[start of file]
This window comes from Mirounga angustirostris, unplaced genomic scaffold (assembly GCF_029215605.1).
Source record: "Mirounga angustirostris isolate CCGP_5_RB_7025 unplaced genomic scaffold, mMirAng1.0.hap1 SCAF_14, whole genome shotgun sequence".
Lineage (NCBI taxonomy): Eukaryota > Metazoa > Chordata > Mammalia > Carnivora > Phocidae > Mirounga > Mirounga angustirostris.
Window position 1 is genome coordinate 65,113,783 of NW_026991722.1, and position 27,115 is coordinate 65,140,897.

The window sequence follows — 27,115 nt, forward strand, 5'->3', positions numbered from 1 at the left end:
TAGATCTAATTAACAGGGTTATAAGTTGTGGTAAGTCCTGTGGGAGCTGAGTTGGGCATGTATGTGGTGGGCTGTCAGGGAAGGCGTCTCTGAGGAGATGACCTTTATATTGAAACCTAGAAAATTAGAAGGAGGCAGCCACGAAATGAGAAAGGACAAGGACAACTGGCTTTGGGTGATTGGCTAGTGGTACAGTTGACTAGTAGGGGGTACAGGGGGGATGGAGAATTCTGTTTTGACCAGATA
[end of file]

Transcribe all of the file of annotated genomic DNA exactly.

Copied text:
This window comes from Mirounga angustirostris, unplaced genomic scaffold (assembly GCF_029215605.1).
Source record: "Mirounga angustirostris isolate CCGP_5_RB_7025 unplaced genomic scaffold, mMirAng1.0.hap1 SCAF_14, whole genome shotgun sequence".
Lineage (NCBI taxonomy): Eukaryota > Metazoa > Chordata > Mammalia > Carnivora > Phocidae > Mirounga > Mirounga angustirostris.
Window position 1 is genome coordinate 65,113,783 of NW_026991722.1, and position 27,115 is coordinate 65,140,897.

The window sequence follows — 27,115 nt, forward strand, 5'->3', positions numbered from 1 at the left end:
TAGATCTAATTAACAGGGTTATAAGTTGTGGTAAGTCCTGTGGGAGCTGAGTTGGGCATGTATGTGGTGGGCTGTCAGGGAAGGCGTCTCTGAGGAGATGACCTTTATATTGAAACCTAGAAAATTAGAAGGAGGCAGCCACGAAATGAGAAAGGACAAGGACAACTGGCTTTGGGTGATTGGCTAGTGGTACAGTTGACTAGTAGGGGGTACAGGGGGGATGGAGAATTCTGTTTTGACCAGATA